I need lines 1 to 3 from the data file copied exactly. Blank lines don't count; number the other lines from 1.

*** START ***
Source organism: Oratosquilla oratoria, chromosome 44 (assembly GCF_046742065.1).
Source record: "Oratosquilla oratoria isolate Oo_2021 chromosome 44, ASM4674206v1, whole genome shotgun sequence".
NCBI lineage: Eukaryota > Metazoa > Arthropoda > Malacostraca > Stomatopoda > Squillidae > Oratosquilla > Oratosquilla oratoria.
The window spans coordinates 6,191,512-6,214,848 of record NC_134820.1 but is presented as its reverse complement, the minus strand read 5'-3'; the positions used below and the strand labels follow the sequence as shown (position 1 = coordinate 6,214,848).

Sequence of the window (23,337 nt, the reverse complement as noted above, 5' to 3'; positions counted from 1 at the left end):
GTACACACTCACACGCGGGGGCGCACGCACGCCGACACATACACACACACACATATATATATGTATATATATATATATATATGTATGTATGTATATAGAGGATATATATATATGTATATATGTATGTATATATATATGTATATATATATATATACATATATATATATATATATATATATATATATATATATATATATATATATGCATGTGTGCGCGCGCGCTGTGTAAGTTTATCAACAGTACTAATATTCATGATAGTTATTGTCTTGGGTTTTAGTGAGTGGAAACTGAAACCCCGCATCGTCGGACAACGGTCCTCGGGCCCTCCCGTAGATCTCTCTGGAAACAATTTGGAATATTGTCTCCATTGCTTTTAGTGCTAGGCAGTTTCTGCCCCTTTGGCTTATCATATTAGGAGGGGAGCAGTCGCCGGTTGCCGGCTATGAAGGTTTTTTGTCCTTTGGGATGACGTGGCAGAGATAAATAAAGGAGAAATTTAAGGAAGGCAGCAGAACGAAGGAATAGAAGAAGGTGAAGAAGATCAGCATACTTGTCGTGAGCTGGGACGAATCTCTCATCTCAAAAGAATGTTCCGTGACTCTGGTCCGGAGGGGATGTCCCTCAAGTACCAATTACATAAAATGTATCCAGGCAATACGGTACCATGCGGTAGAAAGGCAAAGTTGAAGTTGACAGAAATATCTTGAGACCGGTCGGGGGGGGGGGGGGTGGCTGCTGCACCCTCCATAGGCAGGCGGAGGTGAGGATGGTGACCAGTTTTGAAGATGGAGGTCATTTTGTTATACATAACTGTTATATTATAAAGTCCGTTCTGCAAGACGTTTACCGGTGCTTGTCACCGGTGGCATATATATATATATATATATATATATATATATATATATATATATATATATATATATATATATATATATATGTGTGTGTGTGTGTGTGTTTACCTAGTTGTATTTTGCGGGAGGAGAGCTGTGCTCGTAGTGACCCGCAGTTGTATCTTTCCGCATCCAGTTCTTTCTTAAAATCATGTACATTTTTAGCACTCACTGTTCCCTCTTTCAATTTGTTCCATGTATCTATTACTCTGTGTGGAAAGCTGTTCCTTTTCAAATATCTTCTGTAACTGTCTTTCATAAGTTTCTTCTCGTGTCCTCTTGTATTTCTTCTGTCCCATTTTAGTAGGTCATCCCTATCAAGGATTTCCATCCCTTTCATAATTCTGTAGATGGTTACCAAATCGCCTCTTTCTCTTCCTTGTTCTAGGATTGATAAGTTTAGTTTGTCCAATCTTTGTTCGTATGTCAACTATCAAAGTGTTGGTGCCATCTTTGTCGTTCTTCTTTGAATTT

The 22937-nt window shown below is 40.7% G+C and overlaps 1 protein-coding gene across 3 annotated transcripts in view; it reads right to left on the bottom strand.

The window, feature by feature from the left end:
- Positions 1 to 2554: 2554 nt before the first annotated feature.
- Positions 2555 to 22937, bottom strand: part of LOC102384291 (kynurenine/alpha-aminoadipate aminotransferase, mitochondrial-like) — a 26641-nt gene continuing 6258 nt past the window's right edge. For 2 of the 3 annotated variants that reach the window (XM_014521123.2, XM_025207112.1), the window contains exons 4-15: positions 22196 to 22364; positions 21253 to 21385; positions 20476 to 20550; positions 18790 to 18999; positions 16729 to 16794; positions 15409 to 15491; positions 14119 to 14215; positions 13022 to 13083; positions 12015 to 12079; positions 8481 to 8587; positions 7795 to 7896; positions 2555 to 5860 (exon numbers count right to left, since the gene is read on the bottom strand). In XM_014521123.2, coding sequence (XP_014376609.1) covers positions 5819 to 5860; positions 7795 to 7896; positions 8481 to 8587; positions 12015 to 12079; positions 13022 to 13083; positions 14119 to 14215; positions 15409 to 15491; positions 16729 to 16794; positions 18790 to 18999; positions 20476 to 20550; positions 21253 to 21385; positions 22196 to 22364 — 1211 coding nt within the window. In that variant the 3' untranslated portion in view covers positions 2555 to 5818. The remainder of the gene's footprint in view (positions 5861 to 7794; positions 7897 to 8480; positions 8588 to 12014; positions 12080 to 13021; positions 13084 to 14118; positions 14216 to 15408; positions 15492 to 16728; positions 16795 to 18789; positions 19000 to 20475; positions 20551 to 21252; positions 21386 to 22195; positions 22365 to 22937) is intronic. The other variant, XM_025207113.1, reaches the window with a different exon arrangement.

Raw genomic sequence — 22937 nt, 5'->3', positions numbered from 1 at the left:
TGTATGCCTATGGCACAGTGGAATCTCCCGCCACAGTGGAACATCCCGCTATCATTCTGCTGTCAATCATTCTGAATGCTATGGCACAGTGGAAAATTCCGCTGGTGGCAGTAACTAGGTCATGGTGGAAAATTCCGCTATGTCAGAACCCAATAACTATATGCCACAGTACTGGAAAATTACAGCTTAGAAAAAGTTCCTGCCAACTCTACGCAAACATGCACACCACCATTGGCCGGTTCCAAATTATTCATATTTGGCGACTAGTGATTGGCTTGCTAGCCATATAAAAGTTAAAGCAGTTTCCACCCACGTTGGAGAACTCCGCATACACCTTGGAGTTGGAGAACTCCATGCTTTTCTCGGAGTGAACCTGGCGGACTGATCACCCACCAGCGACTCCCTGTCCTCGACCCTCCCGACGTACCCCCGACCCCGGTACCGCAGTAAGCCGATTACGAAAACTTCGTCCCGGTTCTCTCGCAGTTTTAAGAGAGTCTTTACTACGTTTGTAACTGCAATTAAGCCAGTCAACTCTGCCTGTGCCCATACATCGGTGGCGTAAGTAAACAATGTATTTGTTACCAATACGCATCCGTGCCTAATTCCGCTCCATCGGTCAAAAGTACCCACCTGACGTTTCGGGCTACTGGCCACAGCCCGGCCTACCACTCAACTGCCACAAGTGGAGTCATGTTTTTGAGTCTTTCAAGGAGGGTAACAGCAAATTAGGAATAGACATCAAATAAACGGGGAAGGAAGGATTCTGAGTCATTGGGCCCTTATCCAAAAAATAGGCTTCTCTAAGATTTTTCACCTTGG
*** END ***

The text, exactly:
Source organism: Oratosquilla oratoria, chromosome 44 (assembly GCF_046742065.1).
Source record: "Oratosquilla oratoria isolate Oo_2021 chromosome 44, ASM4674206v1, whole genome shotgun sequence".
NCBI lineage: Eukaryota > Metazoa > Arthropoda > Malacostraca > Stomatopoda > Squillidae > Oratosquilla > Oratosquilla oratoria.